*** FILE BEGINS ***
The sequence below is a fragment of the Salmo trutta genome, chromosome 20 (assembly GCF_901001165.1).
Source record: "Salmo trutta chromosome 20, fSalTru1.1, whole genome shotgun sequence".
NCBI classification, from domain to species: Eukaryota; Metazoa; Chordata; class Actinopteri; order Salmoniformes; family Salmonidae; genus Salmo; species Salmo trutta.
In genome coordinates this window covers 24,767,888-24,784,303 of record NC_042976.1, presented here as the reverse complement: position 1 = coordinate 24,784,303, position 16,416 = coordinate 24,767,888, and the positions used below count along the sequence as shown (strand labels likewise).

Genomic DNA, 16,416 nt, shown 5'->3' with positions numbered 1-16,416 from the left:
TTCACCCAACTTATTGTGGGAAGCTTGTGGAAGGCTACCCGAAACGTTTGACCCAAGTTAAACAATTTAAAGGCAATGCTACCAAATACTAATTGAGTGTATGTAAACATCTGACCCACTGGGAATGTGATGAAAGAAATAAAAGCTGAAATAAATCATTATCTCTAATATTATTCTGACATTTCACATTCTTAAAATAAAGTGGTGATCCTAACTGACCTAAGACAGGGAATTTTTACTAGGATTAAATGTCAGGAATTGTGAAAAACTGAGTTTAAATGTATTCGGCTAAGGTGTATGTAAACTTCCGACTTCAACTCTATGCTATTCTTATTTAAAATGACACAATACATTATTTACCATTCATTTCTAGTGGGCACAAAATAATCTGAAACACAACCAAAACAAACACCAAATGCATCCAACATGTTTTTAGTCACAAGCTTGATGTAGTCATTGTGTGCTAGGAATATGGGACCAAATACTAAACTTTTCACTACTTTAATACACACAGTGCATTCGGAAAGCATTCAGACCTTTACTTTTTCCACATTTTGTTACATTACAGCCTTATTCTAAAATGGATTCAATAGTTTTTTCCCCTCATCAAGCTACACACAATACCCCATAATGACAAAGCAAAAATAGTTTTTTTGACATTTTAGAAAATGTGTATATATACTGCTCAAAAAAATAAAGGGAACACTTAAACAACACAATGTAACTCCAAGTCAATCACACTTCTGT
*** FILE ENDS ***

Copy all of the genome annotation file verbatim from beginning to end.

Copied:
The sequence below is a fragment of the Salmo trutta genome, chromosome 20 (assembly GCF_901001165.1).
Source record: "Salmo trutta chromosome 20, fSalTru1.1, whole genome shotgun sequence".
NCBI classification, from domain to species: Eukaryota; Metazoa; Chordata; class Actinopteri; order Salmoniformes; family Salmonidae; genus Salmo; species Salmo trutta.
In genome coordinates this window covers 24,767,888-24,784,303 of record NC_042976.1, presented here as the reverse complement: position 1 = coordinate 24,784,303, position 16,416 = coordinate 24,767,888, and the positions used below count along the sequence as shown (strand labels likewise).

Genomic DNA, 16,416 nt, shown 5'->3' with positions numbered 1-16,416 from the left:
TTCACCCAACTTATTGTGGGAAGCTTGTGGAAGGCTACCCGAAACGTTTGACCCAAGTTAAACAATTTAAAGGCAATGCTACCAAATACTAATTGAGTGTATGTAAACATCTGACCCACTGGGAATGTGATGAAAGAAATAAAAGCTGAAATAAATCATTATCTCTAATATTATTCTGACATTTCACATTCTTAAAATAAAGTGGTGATCCTAACTGACCTAAGACAGGGAATTTTTACTAGGATTAAATGTCAGGAATTGTGAAAAACTGAGTTTAAATGTATTCGGCTAAGGTGTATGTAAACTTCCGACTTCAACTCTATGCTATTCTTATTTAAAATGACACAATACATTATTTACCATTCATTTCTAGTGGGCACAAAATAATCTGAAACACAACCAAAACAAACACCAAATGCATCCAACATGTTTTTAGTCACAAGCTTGATGTAGTCATTGTGTGCTAGGAATATGGGACCAAATACTAAACTTTTCACTACTTTAATACACACAGTGCATTCGGAAAGCATTCAGACCTTTACTTTTTCCACATTTTGTTACATTACAGCCTTATTCTAAAATGGATTCAATAGTTTTTTCCCCTCATCAAGCTACACACAATACCCCATAATGACAAAGCAAAAATAGTTTTTTTGACATTTTAGAAAATGTGTATATATACTGCTCAAAAAAATAAAGGGAACACTTAAACAACACAATGTAACTCCAAGTCAATCACACTTCTGT